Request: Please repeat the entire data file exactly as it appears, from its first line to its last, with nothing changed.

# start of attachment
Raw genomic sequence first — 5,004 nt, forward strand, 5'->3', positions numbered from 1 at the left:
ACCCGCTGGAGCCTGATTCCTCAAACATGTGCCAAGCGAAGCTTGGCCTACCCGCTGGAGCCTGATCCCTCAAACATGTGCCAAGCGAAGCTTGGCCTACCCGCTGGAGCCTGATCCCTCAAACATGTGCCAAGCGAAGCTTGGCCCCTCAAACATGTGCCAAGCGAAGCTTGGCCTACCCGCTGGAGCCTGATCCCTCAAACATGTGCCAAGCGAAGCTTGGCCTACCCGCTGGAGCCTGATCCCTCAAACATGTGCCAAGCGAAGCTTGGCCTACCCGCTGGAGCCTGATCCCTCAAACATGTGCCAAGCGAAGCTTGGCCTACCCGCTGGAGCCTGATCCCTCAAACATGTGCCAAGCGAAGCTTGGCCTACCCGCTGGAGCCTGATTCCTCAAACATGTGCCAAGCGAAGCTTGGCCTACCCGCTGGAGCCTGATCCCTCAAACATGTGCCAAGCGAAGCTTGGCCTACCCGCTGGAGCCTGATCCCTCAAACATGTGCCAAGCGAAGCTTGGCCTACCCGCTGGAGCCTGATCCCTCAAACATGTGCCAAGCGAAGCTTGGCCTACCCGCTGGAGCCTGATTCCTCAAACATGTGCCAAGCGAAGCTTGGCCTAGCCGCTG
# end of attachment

Raw genomic sequence first — 5,004 nt, forward strand, 5'->3', positions numbered from 1 at the left:
ACCCGCTGGAGCCTGATTCCTCAAACATGTGCCAAGCGAAGCTTGGCCTACCCGCTGGAGCCTGATCCCTCAAACATGTGCCAAGCGAAGCTTGGCCTACCCGCTGGAGCCTGATCCCTCAAACATGTGCCAAGCGAAGCTTGGCCCCTCAAACATGTGCCAAGCGAAGCTTGGCCTACCCGCTGGAGCCTGATCCCTCAAACATGTGCCAAGCGAAGCTTGGCCTACCCGCTGGAGCCTGATCCCTCAAACATGTGCCAAGCGAAGCTTGGCCTACCCGCTGGAGCCTGATCCCTCAAACATGTGCCAAGCGAAGCTTGGCCTACCCGCTGGAGCCTGATCCCTCAAACATGTGCCAAGCGAAGCTTGGCCTACCCGCTGGAGCCTGATTCCTCAAACATGTGCCAAGCGAAGCTTGGCCTACCCGCTGGAGCCTGATCCCTCAAACATGTGCCAAGCGAAGCTTGGCCTACCCGCTGGAGCCTGATCCCTCAAACATGTGCCAAGCGAAGCTTGGCCTACCCGCTGGAGCCTGATCCCTCAAACATGTGCCAAGCGAAGCTTGGCCTACCCGCTGGAGCCTGATTCCTCAAACATGTGCCAAGCGAAGCTTGGCCTAGCCGCTG